Shift in the paradigm

We are leaving behind a world that operates like a machine—where commodities are valued—and entering a world that functions like an ecosystem, requiring adaptability. 




Not understanding your own culture is like a person without an identity. To encourage change and positive growth, the first step is to analyze the existing culture. Knowing the current culture allows workplace change to be implemented with minimal resistance. 

To create a cultural profile, it’s useful to lay the values, assumptions, and artifacts of a company into a framework that reveals its basic tenets. The Competing Values Framework™ provides this structure and has proven to be a valuable tool. 

Culture model

The Competing Values Framework concept emerged from research, demonstrating a link between culture types and organizational effectiveness. 

Two major dimensions emerged:

1. Internal versus External: This dimension differentiates an internal orientation intent on integration, collaboration, and unity from an external focus on competition, differentiation, and rivalry.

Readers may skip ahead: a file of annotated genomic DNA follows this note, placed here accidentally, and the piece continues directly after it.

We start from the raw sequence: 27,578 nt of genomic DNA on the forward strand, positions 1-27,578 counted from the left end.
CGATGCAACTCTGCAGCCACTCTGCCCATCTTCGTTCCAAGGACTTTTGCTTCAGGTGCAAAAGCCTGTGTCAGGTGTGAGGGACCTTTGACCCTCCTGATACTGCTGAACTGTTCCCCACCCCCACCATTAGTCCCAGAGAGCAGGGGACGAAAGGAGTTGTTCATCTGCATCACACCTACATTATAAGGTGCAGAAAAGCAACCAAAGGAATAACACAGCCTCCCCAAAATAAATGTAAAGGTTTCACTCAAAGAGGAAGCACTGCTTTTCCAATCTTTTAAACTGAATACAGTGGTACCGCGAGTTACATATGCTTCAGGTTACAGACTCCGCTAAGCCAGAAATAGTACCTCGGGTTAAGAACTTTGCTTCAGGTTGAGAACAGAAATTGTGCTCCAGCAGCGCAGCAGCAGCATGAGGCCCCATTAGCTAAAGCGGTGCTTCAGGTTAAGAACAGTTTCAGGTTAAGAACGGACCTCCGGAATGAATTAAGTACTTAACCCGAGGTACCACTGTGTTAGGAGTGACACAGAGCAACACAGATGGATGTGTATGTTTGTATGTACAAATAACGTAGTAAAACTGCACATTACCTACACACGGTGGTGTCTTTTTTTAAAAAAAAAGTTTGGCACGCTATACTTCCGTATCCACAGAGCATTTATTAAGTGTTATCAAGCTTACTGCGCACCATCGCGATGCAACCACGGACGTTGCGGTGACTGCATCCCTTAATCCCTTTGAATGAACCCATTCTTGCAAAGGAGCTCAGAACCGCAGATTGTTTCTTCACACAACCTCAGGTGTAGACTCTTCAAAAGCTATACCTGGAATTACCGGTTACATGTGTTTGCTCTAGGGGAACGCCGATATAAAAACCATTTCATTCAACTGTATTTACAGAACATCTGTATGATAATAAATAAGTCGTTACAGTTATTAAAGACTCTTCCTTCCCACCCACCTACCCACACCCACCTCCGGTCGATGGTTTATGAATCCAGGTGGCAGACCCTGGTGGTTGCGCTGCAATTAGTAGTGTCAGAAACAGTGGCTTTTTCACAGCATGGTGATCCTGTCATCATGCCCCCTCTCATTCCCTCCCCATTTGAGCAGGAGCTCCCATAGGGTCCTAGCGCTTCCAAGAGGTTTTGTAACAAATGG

2. Flexibility versus Stability: Order and control versus adaptation and dynamism. 


Culture influences motivation

Successful organizational cultures are intentional by design, not the product of default or serendipity, so how could your organization improve its performance? A cultural assessment of the workspace might be a valuable place to start. 

At the heart of employee motivation resides company culture—the prevailing values, assumptions, and artifacts of an organization and its employees. The workspace itself is an important artifact that affects the efficiency and effectiveness of every employee by creating an environment that motivates people, allowing them to innovate, collaborate, and work efficiently.